About the author
Anna Maria Salvi: Associate Professor – CHIM/01 – Analytical Chemistry. University of Basilicata, Science Department
Teaching activity: Analytical Chemistry I – Analytical Chemistry of Surfaces and Interfaces (Triennial degree) Superior Analytical Chemistry (Masterly degree). The scientific activity is centred on the study of surfaces and interfaces by XPS (X-ray Photoelectron Spectroscopy) and specialises in the analysis of spectra by curve fitting using a program for data elaboration developed in the course of a long-standing collaboration with the University of Surrey, UK (PhD thesis). Work based on the analytical use of XPS in combination with AFM, SEM/EDS, SIMS and other surface/bulk analytical techniques has covered several projects of National and European significance aimed to the characterization of technological materials such as carbon fibres, meso and micro-porous catalysts, modified electrode surfaces as analytical sensors in complex matrices, intermetallic compounds and electrochromic devices based on lithium ion intercalation/de-intercalation into vanadium-based oxides (Intercalnet-RTN 2002-2006). Current researches, based on the combined use of XPS and other microscopic, spectroscopic and electro-analytical techniques are related to the molecular and supra-molecular characterization of biological samples for biomedical and pharmaceutical applications and of conducting and insulating polymers electrodeposited on surfaces for biosensor devices. The XPS laboratory for which I have full responsibility is steadily operative for demonstrative courses and applicative researches on environmental issues and on the preservation and restoration of our artistic and monumental heritage for regional and national needs. Over 65 published papers (ISI journals and peer reviewed long-abstracts) and as many Congress contributions were produced.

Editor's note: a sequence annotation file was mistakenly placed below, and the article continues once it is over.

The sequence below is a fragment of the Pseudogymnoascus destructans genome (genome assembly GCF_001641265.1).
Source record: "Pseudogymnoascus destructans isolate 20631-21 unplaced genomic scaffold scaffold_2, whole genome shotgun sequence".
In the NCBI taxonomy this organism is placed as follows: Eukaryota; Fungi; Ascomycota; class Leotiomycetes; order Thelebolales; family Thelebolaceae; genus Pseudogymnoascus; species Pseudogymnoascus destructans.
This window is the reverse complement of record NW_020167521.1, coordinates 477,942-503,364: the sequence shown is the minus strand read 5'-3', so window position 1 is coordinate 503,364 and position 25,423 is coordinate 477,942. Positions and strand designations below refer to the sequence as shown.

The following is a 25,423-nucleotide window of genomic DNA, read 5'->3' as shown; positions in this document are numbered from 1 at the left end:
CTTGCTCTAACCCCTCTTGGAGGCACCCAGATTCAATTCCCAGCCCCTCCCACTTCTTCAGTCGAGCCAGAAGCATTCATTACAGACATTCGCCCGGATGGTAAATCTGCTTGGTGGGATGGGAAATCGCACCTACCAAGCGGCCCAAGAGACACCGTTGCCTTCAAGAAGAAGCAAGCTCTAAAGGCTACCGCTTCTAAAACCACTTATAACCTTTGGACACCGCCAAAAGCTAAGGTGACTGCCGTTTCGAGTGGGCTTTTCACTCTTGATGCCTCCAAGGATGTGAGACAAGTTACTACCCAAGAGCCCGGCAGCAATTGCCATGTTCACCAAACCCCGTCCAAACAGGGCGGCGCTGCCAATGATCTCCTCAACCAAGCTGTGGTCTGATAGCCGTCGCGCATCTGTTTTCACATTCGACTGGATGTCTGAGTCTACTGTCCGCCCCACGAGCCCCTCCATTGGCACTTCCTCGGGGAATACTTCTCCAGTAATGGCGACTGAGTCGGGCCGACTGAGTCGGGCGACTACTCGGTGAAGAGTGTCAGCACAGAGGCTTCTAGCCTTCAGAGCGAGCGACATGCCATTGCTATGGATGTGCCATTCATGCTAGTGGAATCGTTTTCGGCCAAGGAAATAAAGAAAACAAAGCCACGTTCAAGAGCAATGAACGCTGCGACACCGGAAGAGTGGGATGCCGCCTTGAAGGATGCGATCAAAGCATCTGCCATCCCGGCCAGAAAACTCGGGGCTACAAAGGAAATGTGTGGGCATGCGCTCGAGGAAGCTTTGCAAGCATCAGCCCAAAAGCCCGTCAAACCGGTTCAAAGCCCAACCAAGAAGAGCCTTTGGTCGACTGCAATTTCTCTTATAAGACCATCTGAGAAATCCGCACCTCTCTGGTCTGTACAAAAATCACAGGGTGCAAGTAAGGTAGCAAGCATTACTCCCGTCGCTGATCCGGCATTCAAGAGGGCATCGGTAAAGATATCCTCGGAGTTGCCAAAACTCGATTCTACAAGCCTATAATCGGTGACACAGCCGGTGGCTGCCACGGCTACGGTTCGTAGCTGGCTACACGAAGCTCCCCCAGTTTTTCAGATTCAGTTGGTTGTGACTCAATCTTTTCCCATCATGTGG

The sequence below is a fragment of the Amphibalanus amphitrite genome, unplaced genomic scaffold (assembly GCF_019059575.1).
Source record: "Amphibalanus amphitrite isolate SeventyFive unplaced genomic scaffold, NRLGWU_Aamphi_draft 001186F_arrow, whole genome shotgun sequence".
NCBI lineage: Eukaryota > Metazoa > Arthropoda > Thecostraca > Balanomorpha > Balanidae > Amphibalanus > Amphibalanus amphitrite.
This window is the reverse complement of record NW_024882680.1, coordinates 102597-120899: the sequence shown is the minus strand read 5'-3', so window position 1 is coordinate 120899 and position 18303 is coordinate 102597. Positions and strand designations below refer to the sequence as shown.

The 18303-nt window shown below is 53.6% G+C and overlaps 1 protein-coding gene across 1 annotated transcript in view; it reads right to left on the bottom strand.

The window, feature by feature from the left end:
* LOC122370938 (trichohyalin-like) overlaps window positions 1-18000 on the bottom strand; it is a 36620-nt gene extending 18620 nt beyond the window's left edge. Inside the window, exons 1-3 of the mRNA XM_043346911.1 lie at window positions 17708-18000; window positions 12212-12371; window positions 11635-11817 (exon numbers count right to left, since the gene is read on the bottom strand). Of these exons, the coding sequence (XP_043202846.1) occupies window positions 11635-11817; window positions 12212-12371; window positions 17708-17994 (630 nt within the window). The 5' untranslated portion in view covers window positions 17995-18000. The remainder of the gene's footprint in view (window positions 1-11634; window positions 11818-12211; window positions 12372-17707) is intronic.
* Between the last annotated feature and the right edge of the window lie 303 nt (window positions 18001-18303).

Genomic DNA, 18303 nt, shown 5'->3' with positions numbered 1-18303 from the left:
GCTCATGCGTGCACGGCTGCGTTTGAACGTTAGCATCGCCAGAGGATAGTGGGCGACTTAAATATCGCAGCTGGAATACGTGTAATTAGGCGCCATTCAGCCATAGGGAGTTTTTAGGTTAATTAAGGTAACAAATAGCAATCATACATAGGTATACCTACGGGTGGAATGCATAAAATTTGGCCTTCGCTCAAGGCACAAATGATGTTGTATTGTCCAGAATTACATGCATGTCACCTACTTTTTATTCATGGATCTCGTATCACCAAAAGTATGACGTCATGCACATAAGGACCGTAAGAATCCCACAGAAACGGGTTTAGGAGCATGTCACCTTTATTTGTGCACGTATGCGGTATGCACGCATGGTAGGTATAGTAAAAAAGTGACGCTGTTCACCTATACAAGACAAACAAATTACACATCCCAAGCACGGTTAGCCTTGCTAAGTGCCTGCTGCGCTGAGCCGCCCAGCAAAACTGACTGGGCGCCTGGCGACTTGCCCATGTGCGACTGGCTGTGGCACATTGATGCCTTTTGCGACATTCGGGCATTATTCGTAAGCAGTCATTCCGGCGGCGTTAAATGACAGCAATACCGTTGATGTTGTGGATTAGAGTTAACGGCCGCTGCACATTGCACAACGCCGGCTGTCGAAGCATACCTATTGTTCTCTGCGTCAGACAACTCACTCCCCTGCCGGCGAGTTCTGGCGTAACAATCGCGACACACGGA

Renewable Energy Global Innovations featured article: EQCM and XPS investigations on the redox switching of conducting poly(o-aminophenol) films electrosynthesized onto Pt substrates